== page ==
Centre for Hypersonics

The Hypersonic International Flight Research Experimentation (HIFiRE) program investigated the fundamental science of hypersonics technology and its potential for next generation aeronautical systems. It was to designed to involve up to ten flights. HIFiRE was jointly established by DSTO and the US Air Force Research Laboratory (AFRL).

UQ was involved in three flights in the HIFiRE program. These tests wera also known as HyShot, V, VI and VII. The flights were planned for launch at Woomera in South Australia, or an alternative range in Andoya, Norway. The three flights were funded by a $8.5 million Smart State National and International Research Alliances partnership between UQ, the Queensland Government, Boeing and DSTO (2007-2017) . This international collaboration allowed UQ to build advanced scramjet prototypes and undertake prolonged flight tests at speeds of more than Mach 8.

HyShot V (HIFiRE 4)— A free-flying hypersonic glider

HyShot V was a hypersonic waverider designed to fly at Mach 8 (8000 km/hr). It was designed to separate from its rocket booster in space and perform controlled manoeuvres as it entered the atmosphere. This flight did not have a scramjet attached. It was about learning how to fly a hypersonic vehicle at high altitude.

This test flight was successfully completed in July 2017. Read the full story here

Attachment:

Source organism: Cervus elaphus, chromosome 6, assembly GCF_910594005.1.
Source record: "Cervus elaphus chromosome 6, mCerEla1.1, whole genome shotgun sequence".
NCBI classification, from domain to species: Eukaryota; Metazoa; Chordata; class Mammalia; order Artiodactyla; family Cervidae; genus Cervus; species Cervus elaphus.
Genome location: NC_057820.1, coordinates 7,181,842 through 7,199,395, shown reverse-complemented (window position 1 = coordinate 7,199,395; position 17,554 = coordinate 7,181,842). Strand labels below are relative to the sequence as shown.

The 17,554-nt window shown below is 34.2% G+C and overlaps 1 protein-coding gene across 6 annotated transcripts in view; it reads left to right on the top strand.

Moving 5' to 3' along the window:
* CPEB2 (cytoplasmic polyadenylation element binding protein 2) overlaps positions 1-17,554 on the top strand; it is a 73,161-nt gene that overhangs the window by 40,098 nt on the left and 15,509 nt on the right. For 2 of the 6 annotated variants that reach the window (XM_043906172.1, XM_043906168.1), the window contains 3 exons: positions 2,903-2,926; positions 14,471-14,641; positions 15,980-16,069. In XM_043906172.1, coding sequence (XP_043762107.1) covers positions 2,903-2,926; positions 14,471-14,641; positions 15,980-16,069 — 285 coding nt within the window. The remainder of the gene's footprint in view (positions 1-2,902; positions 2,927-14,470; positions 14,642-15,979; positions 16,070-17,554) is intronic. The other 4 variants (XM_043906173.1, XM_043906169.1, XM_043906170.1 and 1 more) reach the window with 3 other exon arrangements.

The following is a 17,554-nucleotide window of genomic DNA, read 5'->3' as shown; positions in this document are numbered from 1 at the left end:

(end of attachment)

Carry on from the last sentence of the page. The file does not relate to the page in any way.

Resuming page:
HyShot VI (HIFiRE 7) — A free-flying Mach 8 scramjet

HyShot VI flew on 30 March 2015. It used an up-and-down trajectory similar to HyShot flights 1-IV, but the scramjet engine separated from the rocket and entered the atmosphere on its own at about Mach 8. The scramjet was one of the new breed of three-dimensional engines designed by UQ. The HIFiRE team collected data for the flight until the payload was re-entering the atmosphere at 65 km, when telemetry was lost. Unfortunately no scramjet engine data was able to be collected.

HyShot VII (HIFiRE 8) - Sustained Mach 8 Scramjet Powered Flight

HyShot VII was to be the culmination of the other two flights. It was to be a scramjet-powered waverider vehicle and its design made use of the information learned from HyShot V and VI. A depressed trajectory was to be used for this flight and the HyShot team planned to fly the scramjet-powered vehicle horizontally for up to a minute at Mach 8. This compares with the brief experimental window of about 5 seconds for HyShot I-IV and VI. The HIFiRE program ended before the vehicle could be flown.

  • HIFiRE 7 payload

  • HIFiRE 8 payload

HIFire 7 on the launch pad